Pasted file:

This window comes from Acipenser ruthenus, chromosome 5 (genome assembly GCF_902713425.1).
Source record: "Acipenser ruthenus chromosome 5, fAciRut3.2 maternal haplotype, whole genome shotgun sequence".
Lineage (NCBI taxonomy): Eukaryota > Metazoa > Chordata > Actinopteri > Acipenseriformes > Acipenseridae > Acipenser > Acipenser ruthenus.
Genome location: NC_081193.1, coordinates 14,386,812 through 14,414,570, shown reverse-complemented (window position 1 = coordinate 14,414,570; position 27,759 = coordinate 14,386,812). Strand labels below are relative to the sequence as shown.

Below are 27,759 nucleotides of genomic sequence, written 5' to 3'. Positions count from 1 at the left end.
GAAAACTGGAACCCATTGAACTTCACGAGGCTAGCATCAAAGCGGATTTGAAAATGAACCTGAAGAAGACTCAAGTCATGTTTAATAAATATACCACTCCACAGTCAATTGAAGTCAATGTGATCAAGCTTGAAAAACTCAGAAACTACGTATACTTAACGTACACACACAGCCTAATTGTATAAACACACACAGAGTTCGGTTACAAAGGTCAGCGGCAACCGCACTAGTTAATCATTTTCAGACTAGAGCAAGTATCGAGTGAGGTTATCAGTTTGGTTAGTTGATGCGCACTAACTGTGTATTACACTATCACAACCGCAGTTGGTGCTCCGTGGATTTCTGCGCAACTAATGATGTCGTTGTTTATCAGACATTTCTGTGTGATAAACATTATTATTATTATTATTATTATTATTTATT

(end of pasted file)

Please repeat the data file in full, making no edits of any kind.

This window comes from Acipenser ruthenus, chromosome 5 (genome assembly GCF_902713425.1).
Source record: "Acipenser ruthenus chromosome 5, fAciRut3.2 maternal haplotype, whole genome shotgun sequence".
Lineage (NCBI taxonomy): Eukaryota > Metazoa > Chordata > Actinopteri > Acipenseriformes > Acipenseridae > Acipenser > Acipenser ruthenus.
Genome location: NC_081193.1, coordinates 14,386,812 through 14,414,570, shown reverse-complemented (window position 1 = coordinate 14,414,570; position 27,759 = coordinate 14,386,812). Strand labels below are relative to the sequence as shown.

Below are 27,759 nucleotides of genomic sequence, written 5' to 3'. Positions count from 1 at the left end.
GAAAACTGGAACCCATTGAACTTCACGAGGCTAGCATCAAAGCGGATTTGAAAATGAACCTGAAGAAGACTCAAGTCATGTTTAATAAATATACCACTCCACAGTCAATTGAAGTCAATGTGATCAAGCTTGAAAAACTCAGAAACTACGTATACTTAACGTACACACACAGCCTAATTGTATAAACACACACAGAGTTCGGTTACAAAGGTCAGCGGCAACCGCACTAGTTAATCATTTTCAGACTAGAGCAAGTATCGAGTGAGGTTATCAGTTTGGTTAGTTGATGCGCACTAACTGTGTATTACACTATCACAACCGCAGTTGGTGCTCCGTGGATTTCTGCGCAACTAATGATGTCGTTGTTTATCAGACATTTCTGTGTGATAAACATTATTATTATTATTATTATTATTATTTATT